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On August 22 1993, an FBI agent began shooting at Randy Weaver's cabin in Idaho, igniting the start of an 11-day siege, known as "Ruby Ridge."
Randy Weaver, along with friend Kevin Harris, began resisting arrest a year prior. After he failed to appear in court on firearms charges, US Marshals surrounded his home. On this day, a siege began which ultimately resulted in the deaths of Deputy US Marshal William Francis Degan, 42, the Weavers' 14-year-old son Samuel and 43-year-old wife Vicki as well as a Weaver family dog. In the end, Weaver, Harris and the surviving children surrendered.
The standoff became a media sensation, and supporters of the Weaver family gathered near the Weaver home during the standoff. One such supporter was Timothy McVeigh, who was later convicted of killing 168 in the Oklahoma City bombing two years later. He claimed that "Ruby Ridge" inspired him to bomb the government building.
Both Weaver and Harris were arraigned on federal criminal charges, including first-degree murder of Degan. Harris was acquitted of all charges, and Weaver was acquitted of all charges except for the original weapons violation and its related missed court date. During the men’s criminal trial, Weaver's attorney accused the FBI, ATF and other involved organizations of "criminal wrongdoing." Both the Weaver family and Harris brought civil suits against the government over the siege. The Weavers collected an out-of-court settlement for $3.1 million and Harris was awarded a $380,000 settlement. Starting in 1991, U.S. Marshals developed a Threat Source Profile on Randy Weaver which was later criticized in a 1995 report by a subcommittee of the Senate Judiciary Committee. It was found that the report exaggerated the dangers that Weaver was capable of.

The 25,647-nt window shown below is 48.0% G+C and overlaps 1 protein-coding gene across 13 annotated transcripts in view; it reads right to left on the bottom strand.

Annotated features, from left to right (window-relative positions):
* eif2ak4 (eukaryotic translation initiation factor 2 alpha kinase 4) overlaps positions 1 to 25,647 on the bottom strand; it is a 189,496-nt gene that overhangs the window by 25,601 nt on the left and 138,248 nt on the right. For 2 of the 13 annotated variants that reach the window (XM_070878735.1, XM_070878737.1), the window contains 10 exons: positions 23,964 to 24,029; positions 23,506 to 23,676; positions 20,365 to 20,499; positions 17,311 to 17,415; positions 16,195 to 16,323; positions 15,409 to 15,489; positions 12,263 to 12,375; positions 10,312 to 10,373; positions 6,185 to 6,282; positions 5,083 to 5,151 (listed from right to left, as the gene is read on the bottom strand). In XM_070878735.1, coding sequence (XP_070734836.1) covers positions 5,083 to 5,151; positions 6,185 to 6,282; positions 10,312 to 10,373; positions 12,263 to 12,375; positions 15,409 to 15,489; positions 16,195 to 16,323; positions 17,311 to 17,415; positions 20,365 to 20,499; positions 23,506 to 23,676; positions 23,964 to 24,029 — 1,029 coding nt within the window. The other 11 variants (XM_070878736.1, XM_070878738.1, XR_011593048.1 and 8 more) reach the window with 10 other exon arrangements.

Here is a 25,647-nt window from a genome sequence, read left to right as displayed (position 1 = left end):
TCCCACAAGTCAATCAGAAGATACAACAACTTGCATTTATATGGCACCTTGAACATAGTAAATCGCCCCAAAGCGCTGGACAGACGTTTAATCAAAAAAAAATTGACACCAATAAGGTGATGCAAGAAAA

Pictured above: Randy Weaver (center) shows a model of his Ruby Ridge, Idaho cabin to Republican US Senator Arlen Specter.
[Photo: Getty Images]